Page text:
WASHINGTON (Reuters) – US import prices rose lower than expected in July, a sign that inflationary pressures may have picked up as supply chain sanctions began to ease, affecting the US economy.
Import prices rose 0.3% last month, after rising 1.1% in June, the Labor Department said on Friday. The ninth consecutive monthly increase was 10.2 per cent from 11.3 per cent in the previous month.
Economists consulted by Reuters forecast a 0.6% increase in import prices, which excludes tariffs.
The government said this week that consumer prices were limited to July, although they remained at 13-year highs, while producer prices recorded the largest annual improvement in more than a decade.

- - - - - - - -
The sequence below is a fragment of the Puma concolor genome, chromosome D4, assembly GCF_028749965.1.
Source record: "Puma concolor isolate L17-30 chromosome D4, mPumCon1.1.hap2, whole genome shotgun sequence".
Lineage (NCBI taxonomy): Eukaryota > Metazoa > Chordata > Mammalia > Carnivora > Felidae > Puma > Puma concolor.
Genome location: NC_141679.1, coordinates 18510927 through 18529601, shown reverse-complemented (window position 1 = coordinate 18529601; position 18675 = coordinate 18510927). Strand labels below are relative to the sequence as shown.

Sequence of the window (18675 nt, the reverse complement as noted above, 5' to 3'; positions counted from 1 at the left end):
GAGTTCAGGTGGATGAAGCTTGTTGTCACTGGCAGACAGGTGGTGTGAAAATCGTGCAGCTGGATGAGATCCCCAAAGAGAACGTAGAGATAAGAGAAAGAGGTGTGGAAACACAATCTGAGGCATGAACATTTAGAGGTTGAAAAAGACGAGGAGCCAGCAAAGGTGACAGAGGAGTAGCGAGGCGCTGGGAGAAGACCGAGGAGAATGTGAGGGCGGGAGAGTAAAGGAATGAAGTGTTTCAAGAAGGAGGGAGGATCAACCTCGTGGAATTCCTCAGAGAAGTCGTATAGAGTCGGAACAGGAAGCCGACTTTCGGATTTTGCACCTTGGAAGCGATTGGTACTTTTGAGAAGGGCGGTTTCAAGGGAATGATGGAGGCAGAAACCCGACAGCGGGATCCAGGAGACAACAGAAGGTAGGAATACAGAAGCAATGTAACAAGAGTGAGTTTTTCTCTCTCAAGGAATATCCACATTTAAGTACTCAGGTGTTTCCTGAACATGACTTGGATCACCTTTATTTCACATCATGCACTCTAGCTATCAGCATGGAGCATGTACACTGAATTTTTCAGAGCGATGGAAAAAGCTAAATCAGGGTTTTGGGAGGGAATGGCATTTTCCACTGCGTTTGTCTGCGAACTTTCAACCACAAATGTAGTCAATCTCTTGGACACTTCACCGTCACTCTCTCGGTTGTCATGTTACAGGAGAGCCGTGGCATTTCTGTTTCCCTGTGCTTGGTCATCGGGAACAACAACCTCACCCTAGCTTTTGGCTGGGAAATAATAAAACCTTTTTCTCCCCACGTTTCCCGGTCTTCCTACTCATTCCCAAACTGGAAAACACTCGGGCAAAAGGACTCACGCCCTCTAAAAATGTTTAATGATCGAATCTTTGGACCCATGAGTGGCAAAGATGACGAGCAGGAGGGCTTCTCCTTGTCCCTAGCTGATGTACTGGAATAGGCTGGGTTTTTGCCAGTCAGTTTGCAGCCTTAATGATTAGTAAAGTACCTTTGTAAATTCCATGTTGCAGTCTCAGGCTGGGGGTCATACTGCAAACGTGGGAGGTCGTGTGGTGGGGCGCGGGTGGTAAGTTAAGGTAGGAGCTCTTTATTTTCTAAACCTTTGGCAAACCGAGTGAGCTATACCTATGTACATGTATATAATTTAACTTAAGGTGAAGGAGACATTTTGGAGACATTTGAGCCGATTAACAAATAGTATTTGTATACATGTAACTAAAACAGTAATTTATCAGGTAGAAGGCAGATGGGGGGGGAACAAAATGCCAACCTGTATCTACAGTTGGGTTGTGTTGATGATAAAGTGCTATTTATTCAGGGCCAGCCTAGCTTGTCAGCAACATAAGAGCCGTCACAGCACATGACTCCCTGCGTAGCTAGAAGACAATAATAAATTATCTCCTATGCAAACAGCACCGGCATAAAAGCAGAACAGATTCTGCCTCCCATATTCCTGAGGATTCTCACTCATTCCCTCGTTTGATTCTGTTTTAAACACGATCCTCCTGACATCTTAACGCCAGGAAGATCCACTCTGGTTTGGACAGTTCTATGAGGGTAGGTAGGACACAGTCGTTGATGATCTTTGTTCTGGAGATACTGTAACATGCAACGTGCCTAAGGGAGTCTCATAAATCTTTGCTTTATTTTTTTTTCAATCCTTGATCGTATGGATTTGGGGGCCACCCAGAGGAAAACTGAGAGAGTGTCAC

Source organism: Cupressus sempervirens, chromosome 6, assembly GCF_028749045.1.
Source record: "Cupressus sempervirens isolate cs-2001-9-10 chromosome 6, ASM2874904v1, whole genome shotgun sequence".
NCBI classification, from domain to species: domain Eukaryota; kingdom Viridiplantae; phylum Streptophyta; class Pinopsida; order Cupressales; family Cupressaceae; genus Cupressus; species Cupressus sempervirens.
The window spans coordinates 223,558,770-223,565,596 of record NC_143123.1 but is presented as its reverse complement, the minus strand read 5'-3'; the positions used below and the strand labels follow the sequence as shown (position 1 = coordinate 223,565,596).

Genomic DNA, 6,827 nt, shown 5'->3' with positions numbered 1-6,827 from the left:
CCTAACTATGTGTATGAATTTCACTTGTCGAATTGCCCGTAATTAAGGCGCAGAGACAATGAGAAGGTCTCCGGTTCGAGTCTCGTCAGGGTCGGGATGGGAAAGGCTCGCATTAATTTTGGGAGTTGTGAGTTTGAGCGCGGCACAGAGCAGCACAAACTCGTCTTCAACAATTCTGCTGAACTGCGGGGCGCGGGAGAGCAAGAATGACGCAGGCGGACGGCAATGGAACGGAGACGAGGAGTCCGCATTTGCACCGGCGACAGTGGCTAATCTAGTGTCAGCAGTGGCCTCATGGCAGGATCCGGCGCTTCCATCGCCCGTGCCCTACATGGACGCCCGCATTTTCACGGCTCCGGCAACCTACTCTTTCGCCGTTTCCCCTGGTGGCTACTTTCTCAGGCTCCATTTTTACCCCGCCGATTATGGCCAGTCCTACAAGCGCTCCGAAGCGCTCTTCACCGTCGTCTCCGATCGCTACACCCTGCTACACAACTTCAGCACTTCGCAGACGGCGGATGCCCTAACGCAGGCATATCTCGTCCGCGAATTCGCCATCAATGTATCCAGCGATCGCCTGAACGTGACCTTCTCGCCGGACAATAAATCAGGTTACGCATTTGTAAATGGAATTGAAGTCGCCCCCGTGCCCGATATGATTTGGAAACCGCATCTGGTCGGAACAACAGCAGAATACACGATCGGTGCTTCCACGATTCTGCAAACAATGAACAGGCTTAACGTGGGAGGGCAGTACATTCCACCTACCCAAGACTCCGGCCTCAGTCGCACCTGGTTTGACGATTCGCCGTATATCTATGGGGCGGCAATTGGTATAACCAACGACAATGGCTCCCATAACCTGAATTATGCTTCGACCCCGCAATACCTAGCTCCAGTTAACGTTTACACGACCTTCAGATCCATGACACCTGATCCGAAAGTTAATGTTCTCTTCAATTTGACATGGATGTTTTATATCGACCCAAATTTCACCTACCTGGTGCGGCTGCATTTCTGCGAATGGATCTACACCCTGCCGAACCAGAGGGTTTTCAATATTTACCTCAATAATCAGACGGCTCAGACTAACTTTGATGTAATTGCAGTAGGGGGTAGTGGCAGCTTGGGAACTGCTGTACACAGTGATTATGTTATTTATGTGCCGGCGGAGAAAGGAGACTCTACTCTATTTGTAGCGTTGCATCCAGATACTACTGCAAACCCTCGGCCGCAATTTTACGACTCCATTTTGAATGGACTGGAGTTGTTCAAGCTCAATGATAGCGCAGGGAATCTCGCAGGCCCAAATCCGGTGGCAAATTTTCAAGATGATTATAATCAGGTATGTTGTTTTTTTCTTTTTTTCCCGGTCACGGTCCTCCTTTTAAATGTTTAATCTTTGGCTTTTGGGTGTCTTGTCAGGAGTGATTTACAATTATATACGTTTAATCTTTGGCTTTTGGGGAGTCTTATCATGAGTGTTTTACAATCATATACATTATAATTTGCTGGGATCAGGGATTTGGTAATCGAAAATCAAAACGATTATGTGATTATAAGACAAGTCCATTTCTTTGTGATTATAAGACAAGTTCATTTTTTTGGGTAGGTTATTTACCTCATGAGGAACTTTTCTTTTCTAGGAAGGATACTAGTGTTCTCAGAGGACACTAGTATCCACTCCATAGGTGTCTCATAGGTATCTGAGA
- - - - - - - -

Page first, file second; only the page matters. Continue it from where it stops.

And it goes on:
Covid-19 vaccines, low interest rates and promotes the need for nearly $ 6 trillion in government assistance since the onset of the epidemic, while high commodity prices, low inventory and the global container crisis have weighed on the supply chain.
The price of imported fuel rose 5.5% in June and 2.9% last month. Oil prices rose 2.1%, while imported food prices rose 0.3%. Excluding fuel and food, import prices fell 0.1%. In June, core import prices rose 0.6%.
The report also shows that export prices rose by 1.3% in July, up from 1.2% in June. Agricultural export prices fell 1.7%. Non-agricultural products advanced 1.6%.
Export prices rose 16.9% in June, up 17.2% in July from a year earlier.
(By Lindsay Dunsmuir)
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